18. Barack Obama suffered a unique political blow on Wednesday, when the US Congress overturned his veto of a bill that would allow families of the victims of the September 11 terrorist attacks to sue Saudi Arabia. The overwhelming bipartisan vote in both the Senate and House inflicted the first veto override of Obama’s presidency, less than four months before he leaves office. The White House issued an unusually scathing response. “I would venture to say that this is the single most embarrassing thing that the United States Senate has done, possibly, since 1983,” press secretary Josh Earnest told reporters. “Ultimately these senators are going to have to answer their own conscience and their constituents as they account for their actions today.” Obama expressed disappointment. “The concern that I’ve had has nothing to do with Saudi Arabiaper se or my sympathy for 9/11 families, it has to do with me not wanting a situation in which we’re suddenly exposed to liabilities for all the work that we’re doing all around the world, and suddenly finding ourselves subject to the private lawsuits in courts where we don’t even know exactly whether they’re on the up and up, in some cases,” he told CNN. “So this is a dangerous precedent and it’s an example of why sometimes you have to do what’s hard. And, frankly, I wish Congress here had done what’s hard. I didn’t expect it, because if you’re perceived as voting against 9/11 families right before an election, not surprisingly, that’s a hard vote for people to take. But it would have been the right thing to do.” Advertisement The legislation will permit courts to waive a claim of foreign sovereign immunity when an act of terrorism occurs inside US borders, according to the terms of the bill. Saudi Arabia has objected strongly to the legislation and has categorically denied any role in the 9/11 attacks. Fifteen of the 19 plane hijackers were Saudi nationals. The measure passed the Senate and House unanimously in May and September, but Obama vetoed it last Friday, claiming it would make the US vulnerable to retaliatory litigation in foreign courts that could put American troops in legal jeopardy. Proponents of the Justice Against Sponsors of Terrorism Act (JASTA) insist that it is narrowly tailored and applies only to acts of terrorism that occur on US soil. Many senators and representatives are also reluctant to oppose an emotive, popular measure and be seen as soft on terrorism with elections just weeks away. The Senate voted 97-1, with the Democratic minority leader, Harry Reid of Nevada, alone in supporting the veto. The House followed suit a short time later, voting 348-77 to override and putting Congress directly at odds with the White House and national security establishment. Chuck Grassley, chairman of the Senate judiciary committee, said the families of 9/11 victims favoured the measure and accused Obama of bowing to Saudi pressure. “All they want is the opportunity to present their case in a court of law,” he said on the Senate floor. “And that’s what this legislation would give them. “The legislation has run into opposition because it is opposed by Saudi Arabia, who has been making threats against the United States about what it might do if Congress stands with the American people and 9/11 victims and their families, instead of the Saudis. “And now, according to press reports, the Saudis have gone out and hired an army of lobbyists to work furiously in a last-minute attempt to derail it.” Bipartisan agreement has been scarce during the Obama years. Texas senator John Cornyn noted: “This is pretty much close to a miraculous occurrence because Democrats and Republicans, senators [and] House members have all agreed the Justice Against Sponsors of Terrorism Act, which gives the victims of a terrorist attack on our own soil an opportunity to seek the justice they deserve.” The Republican pushed back against Obama’s objections. “He cites concerns that the bill would ‘create complications’, he says, with some of our close partners, but the truth is JASTA only targets foreign governments who sponsor terrorist attacks on American soil, plain and simple.” The bill was revived last year by Cornyn and New York Democratic senator Chuck Schumer, who said on Wednesday: “This is a decision I do not take lightly. This bill is near and dear to my heart as a New Yorker, because it would allow the victims of 9/11 to pursue some small measure of justice, finally giving them a legal avenue to pursue foreign sponsors of the terrorist attack that took from them the lives of their loved ones.” Later, Schumer was quoted by the Associated Press as saying: “The White House and the executive branch [are] far more interested in diplomatic considerations. We’re more interested in the families and in justice.” But during the Senate debate, Bob Corker of Tennessee, chairman of the Senate foreign relations committee, acknowledged the president’s concerns over sovereign immunity procedures and admitted he had difficulty supporting the bill, which “has problems”. Advertisement He concluded: “With tremendous reservations and concerns about where this legislation is going to lead us, with tremendous empathy towards the victims that have lived through so much, have seen loved ones gone, that has affected their lives and will affect their lives for the long term, I’m going to support passage of this legislation today, but I do so understanding that there could be in fact unintended consequences that work against our national interest and with a determination, should that occur, to work with others in this body to try to overcome that.” Hillary Clinton’s running mate, Senator Tim Kaine of Virginia, and her primary opponent, Senator Bernie Sanders of Vermont, were both campaigning on her behalf and were not present for the vote. Former New York City mayor Rudy Giuliani, who was in office on 9/11 and is now an adviser for Republican presidential nominee Donald Trump, called it a failure for Kaine and said that he was “obviously afraid to show up to work today and stand with these Americans, is a disgrace. It demonstrates his basic inadequacy as a leader.” John Brennan, the director of the CIA, warned that the legislation would have “grave implications” for US national security. Speaking at a forum in Washington, he said: “The most damaging consequence would be for those US government officials who dutifully work overseas on behalf of our country. The principle of sovereign immunity protects US officials every day, and is rooted in reciprocity. If we fail to uphold this standard for other countries, we place our own nation’s officials in danger.” The vote deals a late blow to Obama on an issue he feels keenly about at a time when his personal popularity is riding high. During his nearly two full terms in office, Obama has never had a veto overridden by Congress. The last time an administration got through eight years without Congress overriding a veto was the Kennedy-Johnson administration in the 1960s. On Tuesday, Earnest said: “The president has strong views about this legislation and the impact that it would have not just on the US relationship with Saudi Arabia, but with countries around the world. It would increase the risk that is facing our service members and our diplomats and our intelligence professionals. And that is a view that president has stated on a number of occasions.” In a letter sent to Reid this week, Obama warned the bill would erode sovereign immunity principles that prevent foreign litigants “from second-guessing our counter-terrorism operations and other actions that we take every day”. https://www.theguardian.com/us-news/2016/sep/28/senate-obama-veto-september-11-bill-saudi-arabia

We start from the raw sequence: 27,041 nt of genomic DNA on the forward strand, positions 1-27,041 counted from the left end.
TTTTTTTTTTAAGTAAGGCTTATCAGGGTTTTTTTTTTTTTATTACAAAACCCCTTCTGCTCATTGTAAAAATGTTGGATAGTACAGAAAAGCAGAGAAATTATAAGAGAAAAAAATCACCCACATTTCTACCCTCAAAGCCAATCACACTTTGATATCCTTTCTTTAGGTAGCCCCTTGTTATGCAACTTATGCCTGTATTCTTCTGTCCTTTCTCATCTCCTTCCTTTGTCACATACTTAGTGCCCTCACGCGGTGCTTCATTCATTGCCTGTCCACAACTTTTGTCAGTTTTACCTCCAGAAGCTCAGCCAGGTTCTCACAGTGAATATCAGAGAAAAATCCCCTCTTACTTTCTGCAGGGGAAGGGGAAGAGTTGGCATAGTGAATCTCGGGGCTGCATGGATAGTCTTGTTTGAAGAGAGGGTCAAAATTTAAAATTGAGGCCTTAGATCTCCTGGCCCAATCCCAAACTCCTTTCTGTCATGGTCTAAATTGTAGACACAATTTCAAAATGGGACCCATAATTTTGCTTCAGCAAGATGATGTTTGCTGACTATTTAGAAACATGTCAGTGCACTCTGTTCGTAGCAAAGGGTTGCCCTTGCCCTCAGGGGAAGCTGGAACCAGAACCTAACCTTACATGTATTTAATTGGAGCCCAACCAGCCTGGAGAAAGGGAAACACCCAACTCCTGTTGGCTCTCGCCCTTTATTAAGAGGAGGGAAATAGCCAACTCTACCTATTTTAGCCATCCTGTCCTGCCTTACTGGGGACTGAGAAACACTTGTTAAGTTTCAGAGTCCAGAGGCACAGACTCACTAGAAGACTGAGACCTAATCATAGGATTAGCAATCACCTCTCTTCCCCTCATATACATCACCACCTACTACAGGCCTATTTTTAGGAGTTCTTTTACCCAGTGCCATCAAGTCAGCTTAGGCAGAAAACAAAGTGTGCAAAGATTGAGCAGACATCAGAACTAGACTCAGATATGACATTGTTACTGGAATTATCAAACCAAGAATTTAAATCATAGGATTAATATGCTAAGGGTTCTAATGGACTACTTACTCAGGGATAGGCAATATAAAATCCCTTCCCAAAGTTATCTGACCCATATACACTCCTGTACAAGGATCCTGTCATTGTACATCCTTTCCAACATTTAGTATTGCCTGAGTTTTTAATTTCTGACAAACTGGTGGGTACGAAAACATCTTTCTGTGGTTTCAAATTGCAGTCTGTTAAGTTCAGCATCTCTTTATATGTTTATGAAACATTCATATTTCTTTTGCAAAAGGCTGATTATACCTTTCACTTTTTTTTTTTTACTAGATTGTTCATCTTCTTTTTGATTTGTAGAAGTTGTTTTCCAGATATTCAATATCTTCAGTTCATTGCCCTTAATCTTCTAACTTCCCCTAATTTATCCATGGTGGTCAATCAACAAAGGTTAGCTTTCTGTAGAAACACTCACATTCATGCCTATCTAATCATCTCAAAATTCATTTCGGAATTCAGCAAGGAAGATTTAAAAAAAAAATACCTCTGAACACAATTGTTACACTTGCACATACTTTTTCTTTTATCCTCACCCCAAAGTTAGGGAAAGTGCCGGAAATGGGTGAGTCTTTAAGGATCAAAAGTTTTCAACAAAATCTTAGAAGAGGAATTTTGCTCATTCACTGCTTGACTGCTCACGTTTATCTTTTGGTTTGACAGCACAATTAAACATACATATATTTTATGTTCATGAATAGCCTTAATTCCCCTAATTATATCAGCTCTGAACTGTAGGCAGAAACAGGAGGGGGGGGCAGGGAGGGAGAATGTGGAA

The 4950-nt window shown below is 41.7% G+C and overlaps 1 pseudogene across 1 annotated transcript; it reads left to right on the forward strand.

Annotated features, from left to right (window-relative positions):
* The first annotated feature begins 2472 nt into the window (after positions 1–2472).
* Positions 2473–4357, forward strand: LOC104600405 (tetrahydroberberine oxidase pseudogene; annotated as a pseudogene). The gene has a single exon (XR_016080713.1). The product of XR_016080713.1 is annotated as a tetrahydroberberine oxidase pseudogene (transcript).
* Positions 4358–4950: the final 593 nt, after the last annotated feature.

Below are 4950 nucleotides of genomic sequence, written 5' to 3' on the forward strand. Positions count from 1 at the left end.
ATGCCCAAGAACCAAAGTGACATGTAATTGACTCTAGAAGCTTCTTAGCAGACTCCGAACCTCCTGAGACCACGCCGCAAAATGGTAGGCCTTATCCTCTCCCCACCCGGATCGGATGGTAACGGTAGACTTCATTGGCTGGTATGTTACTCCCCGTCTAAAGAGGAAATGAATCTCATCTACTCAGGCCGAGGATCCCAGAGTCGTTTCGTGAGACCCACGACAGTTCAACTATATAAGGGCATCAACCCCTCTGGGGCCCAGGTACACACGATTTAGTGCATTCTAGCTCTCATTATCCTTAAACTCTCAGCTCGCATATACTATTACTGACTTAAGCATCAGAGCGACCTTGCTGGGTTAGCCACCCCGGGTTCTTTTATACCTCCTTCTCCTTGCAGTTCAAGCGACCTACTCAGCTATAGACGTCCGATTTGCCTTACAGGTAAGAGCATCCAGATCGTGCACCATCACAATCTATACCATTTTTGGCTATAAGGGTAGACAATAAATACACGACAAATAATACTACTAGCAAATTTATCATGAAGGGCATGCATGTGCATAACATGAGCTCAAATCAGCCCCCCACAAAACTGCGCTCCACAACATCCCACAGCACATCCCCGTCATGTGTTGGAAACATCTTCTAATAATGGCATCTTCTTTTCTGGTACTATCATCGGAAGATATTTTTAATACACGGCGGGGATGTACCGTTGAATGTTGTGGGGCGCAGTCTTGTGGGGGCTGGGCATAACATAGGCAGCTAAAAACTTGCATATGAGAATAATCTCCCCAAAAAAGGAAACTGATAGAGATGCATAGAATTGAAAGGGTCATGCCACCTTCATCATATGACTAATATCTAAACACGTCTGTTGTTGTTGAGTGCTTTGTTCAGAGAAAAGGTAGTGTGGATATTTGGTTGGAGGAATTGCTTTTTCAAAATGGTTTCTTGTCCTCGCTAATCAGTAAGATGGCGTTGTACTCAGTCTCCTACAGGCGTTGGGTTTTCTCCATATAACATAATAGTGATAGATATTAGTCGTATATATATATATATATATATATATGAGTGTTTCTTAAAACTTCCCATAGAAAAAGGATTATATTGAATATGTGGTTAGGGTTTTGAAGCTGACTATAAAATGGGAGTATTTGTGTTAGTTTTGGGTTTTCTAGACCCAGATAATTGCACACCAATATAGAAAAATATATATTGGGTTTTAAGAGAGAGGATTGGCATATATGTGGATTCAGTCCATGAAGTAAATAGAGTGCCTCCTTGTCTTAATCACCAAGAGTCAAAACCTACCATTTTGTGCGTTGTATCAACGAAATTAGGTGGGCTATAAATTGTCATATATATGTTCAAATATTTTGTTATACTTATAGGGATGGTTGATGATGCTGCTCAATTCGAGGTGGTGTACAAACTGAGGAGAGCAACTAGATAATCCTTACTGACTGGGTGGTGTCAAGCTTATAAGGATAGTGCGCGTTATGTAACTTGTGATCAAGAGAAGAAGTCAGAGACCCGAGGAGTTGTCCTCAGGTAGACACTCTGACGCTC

19. Sure is, and it will work. Nothing they do is as it seems.